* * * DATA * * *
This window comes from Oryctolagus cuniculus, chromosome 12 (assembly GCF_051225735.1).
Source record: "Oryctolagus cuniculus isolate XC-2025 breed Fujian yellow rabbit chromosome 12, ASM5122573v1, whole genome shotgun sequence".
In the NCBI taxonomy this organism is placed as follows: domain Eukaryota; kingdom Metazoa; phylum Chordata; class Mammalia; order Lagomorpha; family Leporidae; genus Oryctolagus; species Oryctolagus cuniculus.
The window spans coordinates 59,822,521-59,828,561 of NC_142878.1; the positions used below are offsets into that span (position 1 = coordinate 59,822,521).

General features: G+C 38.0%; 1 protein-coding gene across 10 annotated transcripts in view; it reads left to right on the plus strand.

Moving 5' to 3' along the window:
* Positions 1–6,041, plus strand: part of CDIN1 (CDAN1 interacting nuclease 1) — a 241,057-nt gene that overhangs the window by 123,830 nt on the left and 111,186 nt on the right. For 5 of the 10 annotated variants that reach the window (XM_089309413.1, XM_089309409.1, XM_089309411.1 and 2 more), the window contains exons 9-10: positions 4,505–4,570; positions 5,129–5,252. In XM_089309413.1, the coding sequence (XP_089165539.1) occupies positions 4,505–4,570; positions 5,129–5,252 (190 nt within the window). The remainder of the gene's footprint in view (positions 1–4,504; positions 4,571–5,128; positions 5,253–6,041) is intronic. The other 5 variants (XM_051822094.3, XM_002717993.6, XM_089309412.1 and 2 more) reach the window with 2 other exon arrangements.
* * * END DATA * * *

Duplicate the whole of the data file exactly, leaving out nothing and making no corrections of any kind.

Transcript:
This window comes from Oryctolagus cuniculus, chromosome 12 (assembly GCF_051225735.1).
Source record: "Oryctolagus cuniculus isolate XC-2025 breed Fujian yellow rabbit chromosome 12, ASM5122573v1, whole genome shotgun sequence".
In the NCBI taxonomy this organism is placed as follows: domain Eukaryota; kingdom Metazoa; phylum Chordata; class Mammalia; order Lagomorpha; family Leporidae; genus Oryctolagus; species Oryctolagus cuniculus.
The window spans coordinates 59,822,521-59,828,561 of NC_142878.1; the positions used below are offsets into that span (position 1 = coordinate 59,822,521).

General features: G+C 38.0%; 1 protein-coding gene across 10 annotated transcripts in view; it reads left to right on the plus strand.

Moving 5' to 3' along the window:
* Positions 1–6,041, plus strand: part of CDIN1 (CDAN1 interacting nuclease 1) — a 241,057-nt gene that overhangs the window by 123,830 nt on the left and 111,186 nt on the right. For 5 of the 10 annotated variants that reach the window (XM_089309413.1, XM_089309409.1, XM_089309411.1 and 2 more), the window contains exons 9-10: positions 4,505–4,570; positions 5,129–5,252. In XM_089309413.1, the coding sequence (XP_089165539.1) occupies positions 4,505–4,570; positions 5,129–5,252 (190 nt within the window). The remainder of the gene's footprint in view (positions 1–4,504; positions 4,571–5,128; positions 5,253–6,041) is intronic. The other 5 variants (XM_051822094.3, XM_002717993.6, XM_089309412.1 and 2 more) reach the window with 2 other exon arrangements.